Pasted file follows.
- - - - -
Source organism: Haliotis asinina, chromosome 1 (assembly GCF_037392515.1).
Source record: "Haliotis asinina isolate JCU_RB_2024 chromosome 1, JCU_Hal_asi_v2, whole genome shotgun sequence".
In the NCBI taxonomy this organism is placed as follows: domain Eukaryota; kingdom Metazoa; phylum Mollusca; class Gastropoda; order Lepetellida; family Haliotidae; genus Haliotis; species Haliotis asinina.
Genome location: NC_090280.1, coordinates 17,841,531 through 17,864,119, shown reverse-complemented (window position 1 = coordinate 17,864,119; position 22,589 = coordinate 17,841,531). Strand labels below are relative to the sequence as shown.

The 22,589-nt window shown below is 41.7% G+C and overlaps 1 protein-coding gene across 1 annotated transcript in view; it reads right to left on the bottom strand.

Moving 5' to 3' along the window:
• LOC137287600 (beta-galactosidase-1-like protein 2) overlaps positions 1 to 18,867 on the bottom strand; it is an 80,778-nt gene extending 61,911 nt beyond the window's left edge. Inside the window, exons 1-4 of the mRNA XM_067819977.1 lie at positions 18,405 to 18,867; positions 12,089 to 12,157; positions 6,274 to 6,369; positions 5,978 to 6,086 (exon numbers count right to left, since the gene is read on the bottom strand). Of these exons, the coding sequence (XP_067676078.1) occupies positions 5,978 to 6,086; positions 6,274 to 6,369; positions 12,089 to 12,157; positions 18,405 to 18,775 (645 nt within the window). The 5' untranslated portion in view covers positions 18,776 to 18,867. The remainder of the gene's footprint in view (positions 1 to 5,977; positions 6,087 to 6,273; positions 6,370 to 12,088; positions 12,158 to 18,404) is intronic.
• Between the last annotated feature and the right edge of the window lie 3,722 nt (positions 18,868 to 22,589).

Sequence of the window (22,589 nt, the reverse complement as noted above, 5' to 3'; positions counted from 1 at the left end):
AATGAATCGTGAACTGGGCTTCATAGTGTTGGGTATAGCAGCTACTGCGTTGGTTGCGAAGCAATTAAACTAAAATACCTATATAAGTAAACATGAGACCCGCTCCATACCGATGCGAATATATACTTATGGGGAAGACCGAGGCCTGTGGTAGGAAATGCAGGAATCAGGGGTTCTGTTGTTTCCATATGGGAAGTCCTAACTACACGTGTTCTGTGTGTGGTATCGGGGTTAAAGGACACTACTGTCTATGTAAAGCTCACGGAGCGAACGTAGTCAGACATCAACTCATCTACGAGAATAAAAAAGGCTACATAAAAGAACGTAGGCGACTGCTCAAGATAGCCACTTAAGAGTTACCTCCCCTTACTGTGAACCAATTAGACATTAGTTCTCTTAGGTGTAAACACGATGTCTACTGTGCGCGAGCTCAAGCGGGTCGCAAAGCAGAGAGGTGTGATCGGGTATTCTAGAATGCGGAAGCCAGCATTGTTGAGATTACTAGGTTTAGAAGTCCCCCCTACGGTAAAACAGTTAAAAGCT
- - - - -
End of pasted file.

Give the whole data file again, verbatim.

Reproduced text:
Source organism: Haliotis asinina, chromosome 1 (assembly GCF_037392515.1).
Source record: "Haliotis asinina isolate JCU_RB_2024 chromosome 1, JCU_Hal_asi_v2, whole genome shotgun sequence".
In the NCBI taxonomy this organism is placed as follows: domain Eukaryota; kingdom Metazoa; phylum Mollusca; class Gastropoda; order Lepetellida; family Haliotidae; genus Haliotis; species Haliotis asinina.
Genome location: NC_090280.1, coordinates 17,841,531 through 17,864,119, shown reverse-complemented (window position 1 = coordinate 17,864,119; position 22,589 = coordinate 17,841,531). Strand labels below are relative to the sequence as shown.

The 22,589-nt window shown below is 41.7% G+C and overlaps 1 protein-coding gene across 1 annotated transcript in view; it reads right to left on the bottom strand.

Moving 5' to 3' along the window:
• LOC137287600 (beta-galactosidase-1-like protein 2) overlaps positions 1 to 18,867 on the bottom strand; it is an 80,778-nt gene extending 61,911 nt beyond the window's left edge. Inside the window, exons 1-4 of the mRNA XM_067819977.1 lie at positions 18,405 to 18,867; positions 12,089 to 12,157; positions 6,274 to 6,369; positions 5,978 to 6,086 (exon numbers count right to left, since the gene is read on the bottom strand). Of these exons, the coding sequence (XP_067676078.1) occupies positions 5,978 to 6,086; positions 6,274 to 6,369; positions 12,089 to 12,157; positions 18,405 to 18,775 (645 nt within the window). The 5' untranslated portion in view covers positions 18,776 to 18,867. The remainder of the gene's footprint in view (positions 1 to 5,977; positions 6,087 to 6,273; positions 6,370 to 12,088; positions 12,158 to 18,404) is intronic.
• Between the last annotated feature and the right edge of the window lie 3,722 nt (positions 18,868 to 22,589).

Sequence of the window (22,589 nt, the reverse complement as noted above, 5' to 3'; positions counted from 1 at the left end):
AATGAATCGTGAACTGGGCTTCATAGTGTTGGGTATAGCAGCTACTGCGTTGGTTGCGAAGCAATTAAACTAAAATACCTATATAAGTAAACATGAGACCCGCTCCATACCGATGCGAATATATACTTATGGGGAAGACCGAGGCCTGTGGTAGGAAATGCAGGAATCAGGGGTTCTGTTGTTTCCATATGGGAAGTCCTAACTACACGTGTTCTGTGTGTGGTATCGGGGTTAAAGGACACTACTGTCTATGTAAAGCTCACGGAGCGAACGTAGTCAGACATCAACTCATCTACGAGAATAAAAAAGGCTACATAAAAGAACGTAGGCGACTGCTCAAGATAGCCACTTAAGAGTTACCTCCCCTTACTGTGAACCAATTAGACATTAGTTCTCTTAGGTGTAAACACGATGTCTACTGTGCGCGAGCTCAAGCGGGTCGCAAAGCAGAGAGGTGTGATCGGGTATTCTAGAATGCGGAAGCCAGCATTGTTGAGATTACTAGGTTTAGAAGTCCCCCCTACGGTAAAACAGTTAAAAGCT